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It was the same a christmas for brussel sprouts.  Dirty loose peel your own £2.40 per KG or about 10 peeled and washed in a tiny bag for £1.99  which worked out about £14 per kg.  Plus you are taking home more needless plastic.

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6 minutes ago, BackyardBullion said:

It's Sainsbury's........

Oh yeah. Didn't spot that, just wanted to do my batman quote! 

 

As for shrinkflation, when it comes up every Christmas in the papers people complaining about the Quality Street tins/tubs getting smaller, I always think they're missing a trick by not having an advertising campaign with the slogan: "Quality, not quantity..."

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4 hours ago, RoughDog said:

Starting to really feel inflation bite in everyday items such as food.  There is inflation, then came shrinkflation and now it appears there is gradeflation.

Buy pack of 4 oranges and used to get one bad one and three good ones.  Lucky if there is one good orange in a pack now.

What you think?  QE and Brexit?

There have been some significant crop losses due to cold weather, rain/lack of rain.... It's called the Grand Solar Minimum. So expect food prices to keep rising. Plan B includes stocking up on food. It is also the continuous QE and devaluation of fiat. Every fiat goes to zero in the end - every single time.

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36 minutes ago, sixgun said:

There have been some significant crop losses due to cold weather, rain/lack of rain.... It's called the Grand Solar Minimum. So expect food prices to keep rising. Plan B includes stocking up on food. It is also the continuous QE and devaluation of fiat. Every fiat goes to zero in the end - every single time.

Last couple years been hard, 2017 was very wet and the summer of 2018 very dry, spuds and carrots sturggled.     If it wasn’t for the supermarkets keeping the cost to farmers so low food will be a lot higher.   

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4 hours ago, BackyardBullion said:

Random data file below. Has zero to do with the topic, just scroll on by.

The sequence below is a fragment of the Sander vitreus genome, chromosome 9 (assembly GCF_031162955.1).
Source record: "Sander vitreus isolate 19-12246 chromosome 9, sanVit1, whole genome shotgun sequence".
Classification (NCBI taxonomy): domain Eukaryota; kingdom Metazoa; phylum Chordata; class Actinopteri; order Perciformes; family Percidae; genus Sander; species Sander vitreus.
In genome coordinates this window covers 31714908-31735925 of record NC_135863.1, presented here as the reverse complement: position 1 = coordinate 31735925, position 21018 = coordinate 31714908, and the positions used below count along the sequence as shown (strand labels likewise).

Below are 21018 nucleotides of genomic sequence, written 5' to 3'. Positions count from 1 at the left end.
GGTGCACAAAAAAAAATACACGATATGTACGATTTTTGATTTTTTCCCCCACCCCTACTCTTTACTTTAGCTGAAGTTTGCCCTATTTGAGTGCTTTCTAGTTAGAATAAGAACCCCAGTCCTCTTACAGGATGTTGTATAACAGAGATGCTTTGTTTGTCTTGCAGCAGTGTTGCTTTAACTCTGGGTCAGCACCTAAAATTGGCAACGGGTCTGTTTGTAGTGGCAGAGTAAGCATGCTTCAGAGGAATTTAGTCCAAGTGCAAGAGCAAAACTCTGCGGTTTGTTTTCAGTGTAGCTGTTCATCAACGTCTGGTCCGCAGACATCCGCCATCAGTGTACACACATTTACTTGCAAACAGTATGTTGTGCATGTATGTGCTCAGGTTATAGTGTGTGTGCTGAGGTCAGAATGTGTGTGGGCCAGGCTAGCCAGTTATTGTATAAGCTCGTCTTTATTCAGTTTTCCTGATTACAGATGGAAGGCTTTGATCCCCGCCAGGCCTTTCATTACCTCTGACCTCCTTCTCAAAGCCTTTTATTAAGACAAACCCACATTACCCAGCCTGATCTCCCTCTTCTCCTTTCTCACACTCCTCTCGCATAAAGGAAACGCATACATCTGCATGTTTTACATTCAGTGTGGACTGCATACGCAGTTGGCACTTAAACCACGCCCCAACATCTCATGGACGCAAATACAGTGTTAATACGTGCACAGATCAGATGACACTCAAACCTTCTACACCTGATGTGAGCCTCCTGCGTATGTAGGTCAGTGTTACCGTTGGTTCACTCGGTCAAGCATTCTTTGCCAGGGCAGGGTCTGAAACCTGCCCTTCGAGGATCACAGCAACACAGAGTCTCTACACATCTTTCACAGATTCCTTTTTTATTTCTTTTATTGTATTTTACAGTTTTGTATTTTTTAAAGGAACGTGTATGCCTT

Well, there is also greedflation

Sainsbury's are the worst

Onions are 3x the price when wrapped in a red net....

You're saying its greedflation to take a basic commodity, apply some labour to sort for quality and add presentation ?  Might want to think on that ;)  I'd call it adding value, and its up to people if they want pay for the service.  It also benefits you as the higher margin goods boost the retailer's gross margin, so they dont need to add so many pennies to the loose product.

 

3 hours ago, KDave said:

...Is selling the product at £1 (80p in value) going to sell more product than if it was priced at £1.20 (£1 in value)? Is it that equation? Perhaps the psychological amount of £1 is easier to spend? 

Why are the doing it? I would be happy to pay more, instead we are tightening our belts and they are hoping we don't notice. 

Yes, you've got it.  Individuals may not change purchases, if one in 10 might dont buy the product based on a higher price, thats lost revenue and reduced turnover.  And we shouldn't see this as hidden or underhanded, its in plain sight if interested to see.  As consumers we still obtain the goods we desire, and lets face this applies to luxuries.  Though agree some chocolate bars in some shops are ridiculous (bearly larger than fun size), we can chose to seek out a larger size elsewhere.

This is market economics, it works well enough. Anyone want controlled economy with government directed prices?

 

Edited by Martlet

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I think shrinkflation, gradeflation, hideflation or whatever are attempts to hide inflation.  What I don't quite understand is how they will ever increase the size of the chocolate bars or packets of crisps back to the normal size in the future.  If they do the price jump will be big.  Inflation or devaluation only seems to go one way.   Stinks of desperation to me.